The more the inertia, the harder it is for future grades to affect it. On the other hand, they can take B grade if they feel that they won’t be able to work as hard, or simply because they would rather have higher inertia to be able to disregard some bad grades later on. Note that the inertia will also apply for good grades, and thus this aspect should be considered. As all alternatives are simultaneously available, Amos Tversky’s elimination-by-aspect heuristic6 can be used.
Here, ones gradually reduces the number of alternatives by eliminating alternatives that do not meet the aspiration level of a specific attribute (or aspect). The alternative remaining at the end will be closest to the original α and can be chosen.
When considering the α, it is important to be aware of biases. In psychology, availability is the ease with which a particular idea can be brought to mind. Thus, someone may be more prone to thinking that “agla sem phodenge”, when they are probably more likely to be sipping Oreo Shakes on mid-sem night. It is also important to not be too pessimistic, and choose suitable expected grade values. However, ‘availability’ is a more frequently seen bias.
Another important bias is that of ‘affect’. “Affect”, in this context, is a feeling such as fear, pleasure or surprise. Thus when making the decision, it is important to be aware of mood, and try to rationalize around several moods.
The most important thing to realize is, however, the decision probably does not matter much.
Consider a person X. We will take the most extreme case possible to illustrate our point.
First semester SGPA: 10 (20 credits)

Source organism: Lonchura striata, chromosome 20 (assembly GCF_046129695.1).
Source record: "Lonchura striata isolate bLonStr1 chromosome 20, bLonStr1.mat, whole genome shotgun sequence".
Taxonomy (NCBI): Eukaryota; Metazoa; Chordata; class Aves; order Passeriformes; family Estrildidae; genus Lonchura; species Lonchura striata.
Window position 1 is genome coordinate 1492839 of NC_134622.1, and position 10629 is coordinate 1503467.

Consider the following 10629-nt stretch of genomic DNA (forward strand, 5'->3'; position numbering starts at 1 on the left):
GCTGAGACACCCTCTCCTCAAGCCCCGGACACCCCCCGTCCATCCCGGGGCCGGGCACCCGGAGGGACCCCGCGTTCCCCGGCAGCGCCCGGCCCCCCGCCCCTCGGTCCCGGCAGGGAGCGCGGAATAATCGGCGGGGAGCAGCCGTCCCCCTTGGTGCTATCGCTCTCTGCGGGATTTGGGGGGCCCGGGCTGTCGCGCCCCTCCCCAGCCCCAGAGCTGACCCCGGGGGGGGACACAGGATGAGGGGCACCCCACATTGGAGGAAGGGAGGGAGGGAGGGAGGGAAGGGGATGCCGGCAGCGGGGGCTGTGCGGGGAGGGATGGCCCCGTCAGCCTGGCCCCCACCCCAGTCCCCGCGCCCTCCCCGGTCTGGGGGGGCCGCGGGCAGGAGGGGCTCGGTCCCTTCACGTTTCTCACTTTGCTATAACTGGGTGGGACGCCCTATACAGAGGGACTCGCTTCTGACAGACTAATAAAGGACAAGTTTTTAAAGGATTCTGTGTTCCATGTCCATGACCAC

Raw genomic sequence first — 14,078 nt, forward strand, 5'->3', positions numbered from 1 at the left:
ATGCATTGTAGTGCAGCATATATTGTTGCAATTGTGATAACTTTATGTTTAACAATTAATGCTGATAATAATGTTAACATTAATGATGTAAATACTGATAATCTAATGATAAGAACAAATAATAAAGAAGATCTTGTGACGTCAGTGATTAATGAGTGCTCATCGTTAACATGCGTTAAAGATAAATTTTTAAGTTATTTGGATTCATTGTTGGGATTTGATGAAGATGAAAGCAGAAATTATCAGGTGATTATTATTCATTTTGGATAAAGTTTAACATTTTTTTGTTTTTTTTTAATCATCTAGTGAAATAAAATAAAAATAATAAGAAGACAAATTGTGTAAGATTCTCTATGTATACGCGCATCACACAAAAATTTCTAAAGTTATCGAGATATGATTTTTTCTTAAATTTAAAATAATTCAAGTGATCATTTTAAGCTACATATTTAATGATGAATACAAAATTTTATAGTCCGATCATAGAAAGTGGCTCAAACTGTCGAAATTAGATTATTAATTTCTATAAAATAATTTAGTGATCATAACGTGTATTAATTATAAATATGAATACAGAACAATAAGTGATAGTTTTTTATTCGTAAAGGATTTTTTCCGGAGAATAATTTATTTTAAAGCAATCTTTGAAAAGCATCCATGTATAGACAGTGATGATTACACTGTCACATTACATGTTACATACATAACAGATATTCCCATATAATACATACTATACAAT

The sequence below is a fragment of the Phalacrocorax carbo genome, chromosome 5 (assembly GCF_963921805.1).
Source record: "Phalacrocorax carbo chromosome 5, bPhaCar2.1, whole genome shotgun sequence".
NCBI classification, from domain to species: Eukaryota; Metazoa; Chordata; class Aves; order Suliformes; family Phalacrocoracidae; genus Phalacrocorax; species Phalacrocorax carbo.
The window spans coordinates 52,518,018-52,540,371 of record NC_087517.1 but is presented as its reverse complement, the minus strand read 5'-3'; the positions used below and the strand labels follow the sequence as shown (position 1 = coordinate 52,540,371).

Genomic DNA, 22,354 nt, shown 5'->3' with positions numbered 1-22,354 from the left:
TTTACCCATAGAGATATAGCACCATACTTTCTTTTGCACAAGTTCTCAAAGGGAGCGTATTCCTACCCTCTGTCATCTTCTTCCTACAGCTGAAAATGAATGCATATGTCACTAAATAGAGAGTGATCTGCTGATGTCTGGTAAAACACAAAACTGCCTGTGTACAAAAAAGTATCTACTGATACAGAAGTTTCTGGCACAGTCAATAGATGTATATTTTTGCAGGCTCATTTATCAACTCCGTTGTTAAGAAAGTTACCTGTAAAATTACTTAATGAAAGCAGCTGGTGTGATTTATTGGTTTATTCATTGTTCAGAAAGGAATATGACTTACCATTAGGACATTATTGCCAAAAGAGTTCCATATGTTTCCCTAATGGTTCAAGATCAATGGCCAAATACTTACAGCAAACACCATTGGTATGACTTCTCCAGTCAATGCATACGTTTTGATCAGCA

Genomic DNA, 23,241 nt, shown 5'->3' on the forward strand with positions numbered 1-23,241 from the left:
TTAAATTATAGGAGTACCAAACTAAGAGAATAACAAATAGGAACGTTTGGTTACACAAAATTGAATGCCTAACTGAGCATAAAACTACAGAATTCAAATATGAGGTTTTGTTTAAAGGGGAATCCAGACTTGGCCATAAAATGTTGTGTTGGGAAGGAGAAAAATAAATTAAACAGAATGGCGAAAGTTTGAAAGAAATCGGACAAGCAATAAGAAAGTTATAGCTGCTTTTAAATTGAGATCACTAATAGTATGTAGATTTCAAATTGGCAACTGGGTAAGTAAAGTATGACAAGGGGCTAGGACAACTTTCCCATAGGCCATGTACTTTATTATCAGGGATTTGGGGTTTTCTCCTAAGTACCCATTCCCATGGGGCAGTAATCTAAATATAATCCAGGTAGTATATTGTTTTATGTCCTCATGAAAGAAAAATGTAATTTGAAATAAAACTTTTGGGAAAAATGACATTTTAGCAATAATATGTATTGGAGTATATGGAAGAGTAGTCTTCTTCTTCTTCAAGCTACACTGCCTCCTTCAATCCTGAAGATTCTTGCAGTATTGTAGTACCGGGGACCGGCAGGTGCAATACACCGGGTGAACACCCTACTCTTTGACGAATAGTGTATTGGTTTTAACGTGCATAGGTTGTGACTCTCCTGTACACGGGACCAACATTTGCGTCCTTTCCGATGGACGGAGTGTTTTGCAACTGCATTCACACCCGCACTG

Second semester SGPA: 8 (20 credits)
Rest of the semesters: 10 (120 credits)
If he had chosen to take his second semester as all Pass, his CGPA would be:
However, had he taken all B’s, his CGPA would be
In this very extreme case, we see a total difference of 0.25. This is the highest amount of fluctuation possible as, if acting rationally, C grades will be taken as Pass. Also, it is highly unlikely to happen, as 10 CGPA in all semesters is usually improbable, and it is more likely for fluctuations to be as little as 0.02 to ranging to 0.05. Thus, as long as the decision has been taken rationally, it is unlikely to cause much of a difference.
Making B’s P* will at most prevent a .25 drop in the overall CGPA, if the student gets a 10 in every other semester. For most people, the change will be lower, and is thus generally not recommended. However, one may consider their personal factors into play and take an informed decision.
Editor’s Note, 21:08, 15.05.2020 – Correction to the final paragraph: was originally “Making B’s P* will have at most a .25 drop on the overall CGPA”
- Simon, Herbert A. (1955). “A Behavioral Model of Rational Choice”. The Quarterly Journal of Economics.
- Tversky, Amos (1972). “Elimination by aspects: A theory of choice”. Psychological Review.